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Data: FactSet; Chart: Axios Visuals

Gold fell by 2% on Tuesday with some ETFs seeing prices decline by 5% or more as investors took profits on the precious metal after a rally that has pushed gold to record highs near $2,100 per troy ounce.

Why it matters: It was the third straight session that gold fell, the longest losing streak since June, after seven days of appreciation, and the worst selloff since 2013.

What they're saying: “The scale of the upswing over the past four weeks has been excessive. ... Sentiment towards gold became positive in the extreme, with only a minority of participants sounding a note of caution,” Commerzbank analyst Carsten Fritsch wrote in a note to clients.

  • “The price rise was almost solely attributable to robust investor demand, with all other demand components playing hardly any role."

Be smart: U.S. Treasury yields also spiked on Tuesday, with yields on the benchmark 10-year note up by the most since June, reducing the attractiveness of gold, which does not pay a dividend or interest.

  • The unexpected rise in PPI also hurt gold prices, as it could imply higher U.S. interest rates in the future, analysts said.

Of note: Silver retreated by nearly 5% with silver-backed ETFs down more than 10%.

The big picture: “The long-term outlook for gold and silver remains positive, however," Commerzbank's Fritsch said. "Prices are likely to begin rising again as soon as the current correction has finished.”

  • In fact, analysts expect the declines to attract more buyers looking to buy the dip, as happened in March when gold swooned with the stock market, dropping 28%, only to gain 149% between March 18 and Monday.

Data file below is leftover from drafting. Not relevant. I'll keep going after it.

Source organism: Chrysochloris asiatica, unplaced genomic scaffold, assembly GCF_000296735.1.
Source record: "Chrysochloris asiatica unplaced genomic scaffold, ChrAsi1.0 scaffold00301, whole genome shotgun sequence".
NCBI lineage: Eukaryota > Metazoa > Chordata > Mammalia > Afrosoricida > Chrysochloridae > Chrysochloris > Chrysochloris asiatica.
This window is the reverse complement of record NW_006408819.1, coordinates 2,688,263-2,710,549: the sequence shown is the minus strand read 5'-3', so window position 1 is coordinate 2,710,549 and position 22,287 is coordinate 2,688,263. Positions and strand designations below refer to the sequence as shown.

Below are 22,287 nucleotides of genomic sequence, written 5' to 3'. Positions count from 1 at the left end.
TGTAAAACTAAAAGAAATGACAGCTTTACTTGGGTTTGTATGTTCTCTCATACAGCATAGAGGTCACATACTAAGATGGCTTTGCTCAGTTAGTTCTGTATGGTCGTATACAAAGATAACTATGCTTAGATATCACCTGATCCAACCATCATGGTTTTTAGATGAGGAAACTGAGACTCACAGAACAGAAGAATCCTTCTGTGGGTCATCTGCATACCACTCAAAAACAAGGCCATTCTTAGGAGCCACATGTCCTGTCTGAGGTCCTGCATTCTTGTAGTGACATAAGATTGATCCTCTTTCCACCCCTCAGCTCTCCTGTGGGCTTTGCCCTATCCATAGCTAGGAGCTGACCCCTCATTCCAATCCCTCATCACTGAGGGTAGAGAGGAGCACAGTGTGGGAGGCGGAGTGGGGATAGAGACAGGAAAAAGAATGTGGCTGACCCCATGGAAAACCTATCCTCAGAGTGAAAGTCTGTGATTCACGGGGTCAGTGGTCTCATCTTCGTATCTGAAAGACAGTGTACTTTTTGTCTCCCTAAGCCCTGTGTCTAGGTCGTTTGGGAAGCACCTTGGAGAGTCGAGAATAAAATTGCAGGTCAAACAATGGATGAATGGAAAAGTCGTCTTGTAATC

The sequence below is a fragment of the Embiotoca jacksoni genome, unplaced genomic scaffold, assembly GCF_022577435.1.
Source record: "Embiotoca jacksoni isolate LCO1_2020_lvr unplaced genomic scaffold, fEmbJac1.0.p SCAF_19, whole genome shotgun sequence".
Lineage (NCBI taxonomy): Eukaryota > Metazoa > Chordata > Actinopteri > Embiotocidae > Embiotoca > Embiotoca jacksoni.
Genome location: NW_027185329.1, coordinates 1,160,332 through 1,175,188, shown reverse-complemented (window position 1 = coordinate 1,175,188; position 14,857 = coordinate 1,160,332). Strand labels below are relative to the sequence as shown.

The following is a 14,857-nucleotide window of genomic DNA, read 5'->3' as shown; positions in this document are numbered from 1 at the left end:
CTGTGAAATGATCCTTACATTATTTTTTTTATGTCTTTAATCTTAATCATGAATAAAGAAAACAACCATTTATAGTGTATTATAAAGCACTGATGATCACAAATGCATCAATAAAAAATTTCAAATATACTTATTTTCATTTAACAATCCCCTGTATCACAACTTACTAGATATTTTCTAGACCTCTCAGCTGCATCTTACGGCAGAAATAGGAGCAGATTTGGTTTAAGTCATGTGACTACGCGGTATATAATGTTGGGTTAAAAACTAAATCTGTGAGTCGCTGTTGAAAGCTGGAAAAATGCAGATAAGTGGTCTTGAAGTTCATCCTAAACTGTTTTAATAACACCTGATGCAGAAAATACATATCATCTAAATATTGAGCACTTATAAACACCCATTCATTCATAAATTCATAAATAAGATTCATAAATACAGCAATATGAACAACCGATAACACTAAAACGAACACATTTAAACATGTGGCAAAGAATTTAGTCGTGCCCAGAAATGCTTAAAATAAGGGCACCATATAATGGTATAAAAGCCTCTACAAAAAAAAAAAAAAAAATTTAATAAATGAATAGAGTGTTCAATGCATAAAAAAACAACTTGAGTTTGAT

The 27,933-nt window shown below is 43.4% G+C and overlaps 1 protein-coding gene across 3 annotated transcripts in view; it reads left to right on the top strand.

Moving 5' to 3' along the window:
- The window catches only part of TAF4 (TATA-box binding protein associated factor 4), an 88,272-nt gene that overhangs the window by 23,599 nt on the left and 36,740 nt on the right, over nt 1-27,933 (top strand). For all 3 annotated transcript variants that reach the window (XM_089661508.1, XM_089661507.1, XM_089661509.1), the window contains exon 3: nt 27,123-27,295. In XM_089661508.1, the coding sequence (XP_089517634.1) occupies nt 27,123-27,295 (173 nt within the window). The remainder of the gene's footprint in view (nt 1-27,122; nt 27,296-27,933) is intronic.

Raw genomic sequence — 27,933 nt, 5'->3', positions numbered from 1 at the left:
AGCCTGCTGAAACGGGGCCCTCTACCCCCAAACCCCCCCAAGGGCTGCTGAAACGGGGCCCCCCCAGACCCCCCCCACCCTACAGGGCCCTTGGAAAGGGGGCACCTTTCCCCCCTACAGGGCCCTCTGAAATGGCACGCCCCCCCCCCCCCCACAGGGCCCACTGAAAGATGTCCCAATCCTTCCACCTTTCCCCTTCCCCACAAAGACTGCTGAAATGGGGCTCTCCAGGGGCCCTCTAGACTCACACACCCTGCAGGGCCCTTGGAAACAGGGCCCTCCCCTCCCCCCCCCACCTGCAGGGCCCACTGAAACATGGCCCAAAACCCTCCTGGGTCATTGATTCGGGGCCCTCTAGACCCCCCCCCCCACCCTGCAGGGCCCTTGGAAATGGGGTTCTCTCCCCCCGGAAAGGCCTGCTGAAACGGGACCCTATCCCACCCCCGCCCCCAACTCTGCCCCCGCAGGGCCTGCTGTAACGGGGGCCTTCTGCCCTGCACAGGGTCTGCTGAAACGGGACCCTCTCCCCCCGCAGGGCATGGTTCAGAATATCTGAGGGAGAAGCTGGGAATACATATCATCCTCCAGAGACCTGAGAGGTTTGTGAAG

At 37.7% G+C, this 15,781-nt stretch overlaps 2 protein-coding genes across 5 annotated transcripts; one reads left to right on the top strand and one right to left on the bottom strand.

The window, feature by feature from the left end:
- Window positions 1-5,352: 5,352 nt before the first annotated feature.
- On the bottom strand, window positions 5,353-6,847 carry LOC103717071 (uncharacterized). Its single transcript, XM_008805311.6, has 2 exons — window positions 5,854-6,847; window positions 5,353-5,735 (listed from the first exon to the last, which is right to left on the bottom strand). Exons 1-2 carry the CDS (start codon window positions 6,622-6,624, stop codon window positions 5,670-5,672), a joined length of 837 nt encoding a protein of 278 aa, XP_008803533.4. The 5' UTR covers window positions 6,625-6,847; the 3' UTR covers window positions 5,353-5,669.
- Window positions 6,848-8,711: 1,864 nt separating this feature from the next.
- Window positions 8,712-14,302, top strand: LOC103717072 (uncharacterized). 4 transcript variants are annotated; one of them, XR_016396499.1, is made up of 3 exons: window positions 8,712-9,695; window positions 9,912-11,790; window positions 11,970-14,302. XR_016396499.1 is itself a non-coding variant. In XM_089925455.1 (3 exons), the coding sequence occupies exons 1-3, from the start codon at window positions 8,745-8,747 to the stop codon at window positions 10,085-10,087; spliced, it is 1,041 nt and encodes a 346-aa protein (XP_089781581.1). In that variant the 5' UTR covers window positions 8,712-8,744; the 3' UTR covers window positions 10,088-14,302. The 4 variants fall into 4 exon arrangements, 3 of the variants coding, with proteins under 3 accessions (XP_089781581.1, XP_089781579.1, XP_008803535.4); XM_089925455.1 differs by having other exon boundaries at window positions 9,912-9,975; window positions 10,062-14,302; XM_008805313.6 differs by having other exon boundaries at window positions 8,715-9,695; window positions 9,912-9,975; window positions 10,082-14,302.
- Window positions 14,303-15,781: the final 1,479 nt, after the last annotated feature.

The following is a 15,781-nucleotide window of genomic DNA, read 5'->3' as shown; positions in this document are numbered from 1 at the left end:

Yes, but: "The risk to this view is that we could now be entering a period of wider swings in the gold price, akin to 2011-12, which would be suggestive of a more mature phase in the bull cycle and consistent with the 'accelerated aging' hypothesis," Marc Chandler, chief market strategist at Bannockburn Global Forex, said in a note.

  • The rally also will be dependent on the Fed remaining aggressive in keeping rates down, the dollar continuing to fall and inflation expectations recovering, he added.

Go deeper

Ben Geman, author of Generate
Oct 12, 2020 - Energy & Environment

Oil's chilly season

Data: Federal Reserve Bank of Kansas City; Chart: Axios Visuals

Oil prices can't seem to reach escape velocity, spelling more pain for producers as the COVID-19 pandemic continues to weigh on demand.

Why it matters: The chart above provides a glimpse at why prices remain too low to pull the U.S. sector — which is seeing rising bankruptcies — out of jeopardy.

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Mike Elliott has moved swiftly after the death of Daunte Wright. Photo: Kerem Yucel/AFP via Getty Images)

The killing of Daunte Wright by a Brooklyn Center, Minn., police officer has thrust Mayor Mike Elliott into the national spotlight.

The big picture: Elliott, with the backing of the city council, has acted quickly and boldly in the wake of the shooting. He fired longtime city manager Curt Boganey, took control of the police department and called for the firing of officer Kim Potter, who resigned on Tuesday.

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Members of the Problem Solvers Caucus discuss the COVID-19 relief bill in December. Photo: Oliver Contreras/Bloomberg via Getty Images

Top White House officials will meet Wednesday with a bipartisan coalition of House lawmakers as the administration tries to enlist moderates to support the president's infrastructure proposal.

Why it matters: The meeting is something of an olive branch after President Biden's team courted groups of progressives to back the $2.2 trillion package.